(a) A political party
(b) A social activist party
(c) A religious party
(d) A reformist party
22. Which of the following statements best explains syncretic tradition?
(a) An ancient tradition
(b) A modern tradition
(c) A tradition that combines Buddhism with local beliefs
(d) A tradition that reflects only the local beliefs.
23. The Trung sisters were well-known in Vietnamese history because
(a) They were saintly and beautiful.
(b) They ruled Vietnam between BC 39 – BC 43.
(c) They were patriots who fought to save Vietnam from the Chinese attack.
(d) They were well-known poets of ancient Vietnam.
24. Indentured labour referred to
(a) slave labour.
(b) labour of the colonies.
(c) contracted labour of plantations.
(d) bonded labour
25. Which of the following movements started in Vietnam in 1868 against the spread of Christianity by the French?
(a) The Scholars Revolt
(b) The Hoa Hao Movement
(c) Go East Movement
(d) The Liberation Movement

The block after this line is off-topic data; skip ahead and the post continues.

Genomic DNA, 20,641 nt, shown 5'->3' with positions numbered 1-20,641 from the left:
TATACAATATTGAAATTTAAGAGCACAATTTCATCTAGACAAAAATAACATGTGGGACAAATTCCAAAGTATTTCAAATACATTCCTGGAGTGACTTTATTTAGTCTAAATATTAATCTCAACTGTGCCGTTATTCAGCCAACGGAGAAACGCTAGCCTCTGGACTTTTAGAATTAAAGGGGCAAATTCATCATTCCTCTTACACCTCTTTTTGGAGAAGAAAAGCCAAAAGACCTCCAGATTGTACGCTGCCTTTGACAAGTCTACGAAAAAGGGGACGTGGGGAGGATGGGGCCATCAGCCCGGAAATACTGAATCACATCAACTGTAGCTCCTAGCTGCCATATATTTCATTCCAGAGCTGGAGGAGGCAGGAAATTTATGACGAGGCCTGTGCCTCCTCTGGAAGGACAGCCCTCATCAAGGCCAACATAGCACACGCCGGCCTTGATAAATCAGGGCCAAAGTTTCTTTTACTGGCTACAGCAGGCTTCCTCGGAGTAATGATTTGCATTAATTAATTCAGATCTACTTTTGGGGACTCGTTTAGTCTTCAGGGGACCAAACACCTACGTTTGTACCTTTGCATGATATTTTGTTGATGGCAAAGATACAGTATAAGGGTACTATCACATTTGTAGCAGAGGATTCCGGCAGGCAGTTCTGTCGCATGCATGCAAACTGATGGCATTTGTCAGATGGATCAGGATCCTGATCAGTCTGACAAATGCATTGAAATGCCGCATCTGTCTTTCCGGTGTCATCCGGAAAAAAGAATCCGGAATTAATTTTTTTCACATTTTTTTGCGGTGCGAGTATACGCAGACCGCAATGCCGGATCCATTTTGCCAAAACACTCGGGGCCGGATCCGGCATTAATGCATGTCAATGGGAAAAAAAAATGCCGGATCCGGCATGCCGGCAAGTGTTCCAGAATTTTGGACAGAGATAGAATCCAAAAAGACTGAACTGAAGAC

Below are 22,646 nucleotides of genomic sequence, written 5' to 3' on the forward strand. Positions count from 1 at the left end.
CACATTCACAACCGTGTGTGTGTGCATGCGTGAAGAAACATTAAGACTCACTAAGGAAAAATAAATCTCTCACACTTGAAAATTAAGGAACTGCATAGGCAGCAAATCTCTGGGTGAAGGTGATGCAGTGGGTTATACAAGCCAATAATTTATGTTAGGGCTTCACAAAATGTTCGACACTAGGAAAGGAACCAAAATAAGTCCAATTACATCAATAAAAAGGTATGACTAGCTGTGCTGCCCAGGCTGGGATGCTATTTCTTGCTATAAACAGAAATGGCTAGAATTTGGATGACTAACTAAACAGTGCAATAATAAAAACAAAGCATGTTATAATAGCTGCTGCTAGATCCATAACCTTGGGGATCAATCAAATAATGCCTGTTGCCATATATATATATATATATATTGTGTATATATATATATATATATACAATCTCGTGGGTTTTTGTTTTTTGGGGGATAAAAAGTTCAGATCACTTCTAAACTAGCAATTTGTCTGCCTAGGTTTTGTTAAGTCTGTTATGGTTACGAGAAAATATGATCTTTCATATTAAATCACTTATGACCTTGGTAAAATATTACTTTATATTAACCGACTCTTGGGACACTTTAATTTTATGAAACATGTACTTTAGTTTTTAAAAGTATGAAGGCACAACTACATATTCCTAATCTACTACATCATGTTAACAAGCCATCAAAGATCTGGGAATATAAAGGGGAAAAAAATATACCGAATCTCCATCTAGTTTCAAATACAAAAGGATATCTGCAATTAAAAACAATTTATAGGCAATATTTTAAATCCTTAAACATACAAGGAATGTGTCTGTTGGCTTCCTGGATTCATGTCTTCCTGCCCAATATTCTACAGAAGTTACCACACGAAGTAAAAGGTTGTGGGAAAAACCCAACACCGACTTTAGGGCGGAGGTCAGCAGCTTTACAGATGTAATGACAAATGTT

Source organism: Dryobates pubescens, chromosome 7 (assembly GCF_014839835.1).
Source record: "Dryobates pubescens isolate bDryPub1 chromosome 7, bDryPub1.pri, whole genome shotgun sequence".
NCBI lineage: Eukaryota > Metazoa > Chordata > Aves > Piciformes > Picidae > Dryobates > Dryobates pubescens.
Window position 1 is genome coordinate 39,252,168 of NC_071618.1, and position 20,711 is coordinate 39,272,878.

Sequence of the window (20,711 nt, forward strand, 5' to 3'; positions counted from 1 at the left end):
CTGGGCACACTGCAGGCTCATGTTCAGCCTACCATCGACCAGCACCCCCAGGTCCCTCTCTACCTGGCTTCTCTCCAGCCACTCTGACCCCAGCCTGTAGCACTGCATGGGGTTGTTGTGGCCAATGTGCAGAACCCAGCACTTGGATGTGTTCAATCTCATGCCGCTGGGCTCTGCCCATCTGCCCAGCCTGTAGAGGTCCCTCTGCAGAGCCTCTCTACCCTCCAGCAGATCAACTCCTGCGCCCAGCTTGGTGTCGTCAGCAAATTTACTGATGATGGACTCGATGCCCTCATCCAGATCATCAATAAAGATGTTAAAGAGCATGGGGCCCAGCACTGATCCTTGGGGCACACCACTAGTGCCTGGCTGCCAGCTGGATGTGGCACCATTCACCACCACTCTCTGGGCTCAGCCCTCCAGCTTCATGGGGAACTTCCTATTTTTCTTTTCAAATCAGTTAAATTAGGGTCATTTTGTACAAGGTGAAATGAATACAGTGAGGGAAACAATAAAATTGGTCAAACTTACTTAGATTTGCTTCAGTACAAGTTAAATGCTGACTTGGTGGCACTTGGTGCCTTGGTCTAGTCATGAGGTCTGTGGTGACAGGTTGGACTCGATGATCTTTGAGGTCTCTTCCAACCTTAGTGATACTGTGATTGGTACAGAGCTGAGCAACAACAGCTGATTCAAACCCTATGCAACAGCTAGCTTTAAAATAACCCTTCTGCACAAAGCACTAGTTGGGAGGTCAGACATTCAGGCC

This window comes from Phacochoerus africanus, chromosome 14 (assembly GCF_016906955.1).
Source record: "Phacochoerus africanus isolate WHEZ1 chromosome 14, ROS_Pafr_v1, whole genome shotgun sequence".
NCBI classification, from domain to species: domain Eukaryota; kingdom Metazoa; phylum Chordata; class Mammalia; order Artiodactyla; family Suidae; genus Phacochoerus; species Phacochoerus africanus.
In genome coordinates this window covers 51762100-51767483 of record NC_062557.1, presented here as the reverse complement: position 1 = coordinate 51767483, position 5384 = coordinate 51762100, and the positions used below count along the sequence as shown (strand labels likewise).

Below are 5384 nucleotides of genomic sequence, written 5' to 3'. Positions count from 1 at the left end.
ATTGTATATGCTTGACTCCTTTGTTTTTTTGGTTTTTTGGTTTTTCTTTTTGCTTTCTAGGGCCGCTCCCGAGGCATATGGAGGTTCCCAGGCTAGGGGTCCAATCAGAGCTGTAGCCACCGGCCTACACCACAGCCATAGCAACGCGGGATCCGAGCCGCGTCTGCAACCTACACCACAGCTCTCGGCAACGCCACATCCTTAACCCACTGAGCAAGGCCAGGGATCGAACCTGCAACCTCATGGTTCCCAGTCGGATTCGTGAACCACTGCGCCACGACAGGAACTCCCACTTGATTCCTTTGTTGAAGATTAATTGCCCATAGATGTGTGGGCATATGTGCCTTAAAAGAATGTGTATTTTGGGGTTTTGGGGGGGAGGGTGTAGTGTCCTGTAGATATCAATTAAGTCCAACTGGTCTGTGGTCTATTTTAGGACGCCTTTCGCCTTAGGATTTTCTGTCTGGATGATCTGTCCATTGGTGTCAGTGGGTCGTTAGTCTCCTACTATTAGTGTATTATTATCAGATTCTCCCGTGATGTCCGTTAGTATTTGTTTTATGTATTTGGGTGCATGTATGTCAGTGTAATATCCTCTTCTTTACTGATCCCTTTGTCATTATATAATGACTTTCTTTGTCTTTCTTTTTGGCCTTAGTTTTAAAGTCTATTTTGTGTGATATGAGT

26. By which country was the ‘Domino Effect’ theory advocated?
27. When and where was the Peace Settlement signed to end the conflict between Vietnam and the USA ?
(a) 1970 — in New York
(b) 1972 — in Saigon
(c) 1973 — in Hanoi
(d) 1974 — in Paris
28. Which of the following was the most visible form of French control of Vietnam?
(a) Cultural domination
(b) Military and economic control
(c) Industrial development
(d) Religious domination
29. According to the French the best way to civilize the natives was
(a) to introduce agriculture
(b) to develop industries
(c) to introduce western education among the natives
(d) to introduce religious reforms
30. With what main aim did the French introduce the French language as a medium of instruction?
(a) The educated Vietnamese would be able to handle office work better.
(b) The French believed that educated in French, the Vietnamese would respect French sentiments.
(c) They believed that educated Vietnamese would become French teachers.
(d) None of the above.
31. Why did America decide to intervene in Vietnamese Civil War?
(a) America wanted to occupy Vietnamese territories.
(b) America wanted to check the spread of communism by destroying the communist Vietnamese government.
(c) America wanted to help Ngo Dinh Diem, the autocratic ruler of South Vietnam.
(d) America wanted to control the natural resources of Vietnam.
32. In 1603 why did the rat hunt begin in Vietnam?
(a) the rats spoil food grains.
(b) people were unable to control the breeding of rats.
(c) rats began to enter the homes of well-cared.
(d) the rat carried the germs of bubonic plague.